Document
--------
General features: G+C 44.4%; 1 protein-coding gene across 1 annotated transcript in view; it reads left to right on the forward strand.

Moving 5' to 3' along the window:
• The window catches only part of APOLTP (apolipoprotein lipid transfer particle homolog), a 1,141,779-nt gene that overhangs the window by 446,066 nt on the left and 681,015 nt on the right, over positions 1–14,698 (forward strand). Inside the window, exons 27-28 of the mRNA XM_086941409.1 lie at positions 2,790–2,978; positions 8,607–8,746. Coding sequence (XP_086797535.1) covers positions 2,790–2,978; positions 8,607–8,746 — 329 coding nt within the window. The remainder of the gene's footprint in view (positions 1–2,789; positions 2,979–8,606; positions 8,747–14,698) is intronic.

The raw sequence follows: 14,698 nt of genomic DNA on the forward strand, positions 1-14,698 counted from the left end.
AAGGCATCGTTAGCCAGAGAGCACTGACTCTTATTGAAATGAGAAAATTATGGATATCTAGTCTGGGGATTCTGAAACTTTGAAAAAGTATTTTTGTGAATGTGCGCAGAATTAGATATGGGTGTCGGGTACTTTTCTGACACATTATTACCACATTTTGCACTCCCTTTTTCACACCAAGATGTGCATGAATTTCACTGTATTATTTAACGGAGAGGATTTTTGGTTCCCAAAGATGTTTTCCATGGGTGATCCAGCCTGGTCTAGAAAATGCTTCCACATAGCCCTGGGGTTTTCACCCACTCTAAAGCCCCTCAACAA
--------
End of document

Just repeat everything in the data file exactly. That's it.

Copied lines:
General features: G+C 44.4%; 1 protein-coding gene across 1 annotated transcript in view; it reads left to right on the forward strand.

Moving 5' to 3' along the window:
• The window catches only part of APOLTP (apolipoprotein lipid transfer particle homolog), a 1,141,779-nt gene that overhangs the window by 446,066 nt on the left and 681,015 nt on the right, over positions 1–14,698 (forward strand). Inside the window, exons 27-28 of the mRNA XM_086941409.1 lie at positions 2,790–2,978; positions 8,607–8,746. Coding sequence (XP_086797535.1) covers positions 2,790–2,978; positions 8,607–8,746 — 329 coding nt within the window. The remainder of the gene's footprint in view (positions 1–2,789; positions 2,979–8,606; positions 8,747–14,698) is intronic.

The raw sequence follows: 14,698 nt of genomic DNA on the forward strand, positions 1-14,698 counted from the left end.
AAGGCATCGTTAGCCAGAGAGCACTGACTCTTATTGAAATGAGAAAATTATGGATATCTAGTCTGGGGATTCTGAAACTTTGAAAAAGTATTTTTGTGAATGTGCGCAGAATTAGATATGGGTGTCGGGTACTTTTCTGACACATTATTACCACATTTTGCACTCCCTTTTTCACACCAAGATGTGCATGAATTTCACTGTATTATTTAACGGAGAGGATTTTTGGTTCCCAAAGATGTTTTCCATGGGTGATCCAGCCTGGTCTAGAAAATGCTTCCACATAGCCCTGGGGTTTTCACCCACTCTAAAGCCCCTCAACAA